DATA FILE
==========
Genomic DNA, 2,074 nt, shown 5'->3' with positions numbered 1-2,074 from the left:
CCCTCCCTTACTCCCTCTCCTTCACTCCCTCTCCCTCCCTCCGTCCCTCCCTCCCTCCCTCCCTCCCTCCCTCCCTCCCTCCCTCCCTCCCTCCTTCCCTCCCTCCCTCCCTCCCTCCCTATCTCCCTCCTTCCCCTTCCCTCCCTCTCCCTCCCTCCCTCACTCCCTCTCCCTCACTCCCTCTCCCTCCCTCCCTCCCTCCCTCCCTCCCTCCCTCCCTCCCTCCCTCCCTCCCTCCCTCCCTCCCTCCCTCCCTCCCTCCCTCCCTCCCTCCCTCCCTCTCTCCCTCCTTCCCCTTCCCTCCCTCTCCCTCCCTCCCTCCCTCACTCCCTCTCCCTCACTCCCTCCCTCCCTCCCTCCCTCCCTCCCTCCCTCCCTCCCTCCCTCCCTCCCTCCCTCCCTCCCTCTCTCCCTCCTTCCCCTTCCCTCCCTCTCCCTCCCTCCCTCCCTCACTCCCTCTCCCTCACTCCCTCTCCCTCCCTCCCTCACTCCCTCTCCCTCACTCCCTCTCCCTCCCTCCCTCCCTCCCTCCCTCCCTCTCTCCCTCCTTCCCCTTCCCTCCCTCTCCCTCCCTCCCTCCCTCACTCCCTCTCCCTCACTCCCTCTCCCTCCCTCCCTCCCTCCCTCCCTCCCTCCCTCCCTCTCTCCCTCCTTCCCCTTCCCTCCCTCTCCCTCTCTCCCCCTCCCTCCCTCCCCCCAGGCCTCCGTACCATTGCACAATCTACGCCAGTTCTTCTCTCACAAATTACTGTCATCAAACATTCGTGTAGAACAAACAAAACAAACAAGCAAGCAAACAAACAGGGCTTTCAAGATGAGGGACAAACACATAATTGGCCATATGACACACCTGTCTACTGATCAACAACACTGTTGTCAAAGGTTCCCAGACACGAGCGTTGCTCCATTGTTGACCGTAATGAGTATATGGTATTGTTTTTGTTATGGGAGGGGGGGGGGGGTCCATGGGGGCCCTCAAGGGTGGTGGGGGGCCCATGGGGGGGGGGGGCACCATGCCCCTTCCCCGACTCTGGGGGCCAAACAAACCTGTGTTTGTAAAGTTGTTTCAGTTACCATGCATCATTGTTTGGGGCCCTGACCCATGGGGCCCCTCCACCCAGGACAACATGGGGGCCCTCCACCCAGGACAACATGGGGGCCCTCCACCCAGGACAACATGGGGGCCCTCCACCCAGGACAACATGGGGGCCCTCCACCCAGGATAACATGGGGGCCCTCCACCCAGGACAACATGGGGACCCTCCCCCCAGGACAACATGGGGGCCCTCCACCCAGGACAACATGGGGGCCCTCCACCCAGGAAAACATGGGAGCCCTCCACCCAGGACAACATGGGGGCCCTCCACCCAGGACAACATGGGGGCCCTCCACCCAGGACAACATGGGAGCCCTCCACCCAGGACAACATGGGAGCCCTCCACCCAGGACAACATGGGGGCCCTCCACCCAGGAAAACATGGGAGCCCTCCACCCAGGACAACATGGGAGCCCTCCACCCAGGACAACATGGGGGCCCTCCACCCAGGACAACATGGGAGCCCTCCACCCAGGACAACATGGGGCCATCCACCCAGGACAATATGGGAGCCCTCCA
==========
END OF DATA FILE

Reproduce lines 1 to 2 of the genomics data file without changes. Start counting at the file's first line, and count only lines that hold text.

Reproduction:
Genomic DNA, 2,074 nt, shown 5'->3' with positions numbered 1-2,074 from the left:
CCCTCCCTTACTCCCTCTCCTTCACTCCCTCTCCCTCCCTCCGTCCCTCCCTCCCTCCCTCCCTCCCTCCCTCCCTCCCTCCCTCCCTCCCTCCTTCCCTCCCTCCCTCCCTCCCTCCCTATCTCCCTCCTTCCCCTTCCCTCCCTCTCCCTCCCTCCCTCACTCCCTCTCCCTCACTCCCTCTCCCTCCCTCCCTCCCTCCCTCCCTCCCTCCCTCCCTCCCTCCCTCCCTCCCTCCCTCCCTCCCTCCCTCCCTCCCTCCCTCCCTCCCTCCCTCCCTCTCTCCCTCCTTCCCCTTCCCTCCCTCTCCCTCCCTCCCTCCCTCACTCCCTCTCCCTCACTCCCTCCCTCCCTCCCTCCCTCCCTCCCTCCCTCCCTCCCTCCCTCCCTCCCTCCCTCCCTCCCTCTCTCCCTCCTTCCCCTTCCCTCCCTCTCCCTCCCTCCCTCCCTCACTCCCTCTCCCTCACTCCCTCTCCCTCCCTCCCTCACTCCCTCTCCCTCACTCCCTCTCCCTCCCTCCCTCCCTCCCTCCCTCCCTCTCTCCCTCCTTCCCCTTCCCTCCCTCTCCCTCCCTCCCTCCCTCACTCCCTCTCCCTCACTCCCTCTCCCTCCCTCCCTCCCTCCCTCCCTCCCTCCCTCCCTCTCTCCCTCCTTCCCCTTCCCTCCCTCTCCCTCTCTCCCCCTCCCTCCCTCCCCCCAGGCCTCCGTACCATTGCACAATCTACGCCAGTTCTTCTCTCACAAATTACTGTCATCAAACATTCGTGTAGAACAAACAAAACAAACAAGCAAGCAAACAAACAGGGCTTTCAAGATGAGGGACAAACACATAATTGGCCATATGACACACCTGTCTACTGATCAACAACACTGTTGTCAAAGGTTCCCAGACACGAGCGTTGCTCCATTGTTGACCGTAATGAGTATATGGTATTGTTTTTGTTATGGGAGGGGGGGGGGGGTCCATGGGGGCCCTCAAGGGTGGTGGGGGGCCCATGGGGGGGGGGGGCACCATGCCCCTTCCCCGACTCTGGGGGCCAAACAAACCTGTGTTTGTAAAGTTGTTTCAGTTACCATGCATCATTGTTTGGGGCCCTGACCCATGGGGCCCCTCCACCCAGGACAACATGGGGGCCCTCCACCCAGGACAACATGGGGGCCCTCCACCCAGGACAACATGGGGGCCCTCCACCCAGGACAACATGGGGGCCCTCCACCCAGGATAACATGGGGGCCCTCCACCCAGGACAACATGGGGACCCTCCCCCCAGGACAACATGGGGGCCCTCCACCCAGGACAACATGGGGGCCCTCCACCCAGGAAAACATGGGAGCCCTCCACCCAGGACAACATGGGGGCCCTCCACCCAGGACAACATGGGGGCCCTCCACCCAGGACAACATGGGAGCCCTCCACCCAGGACAACATGGGAGCCCTCCACCCAGGACAACATGGGGGCCCTCCACCCAGGAAAACATGGGAGCCCTCCACCCAGGACAACATGGGAGCCCTCCACCCAGGACAACATGGGGGCCCTCCACCCAGGACAACATGGGAGCCCTCCACCCAGGACAACATGGGGCCATCCACCCAGGACAATATGGGAGCCCTCCA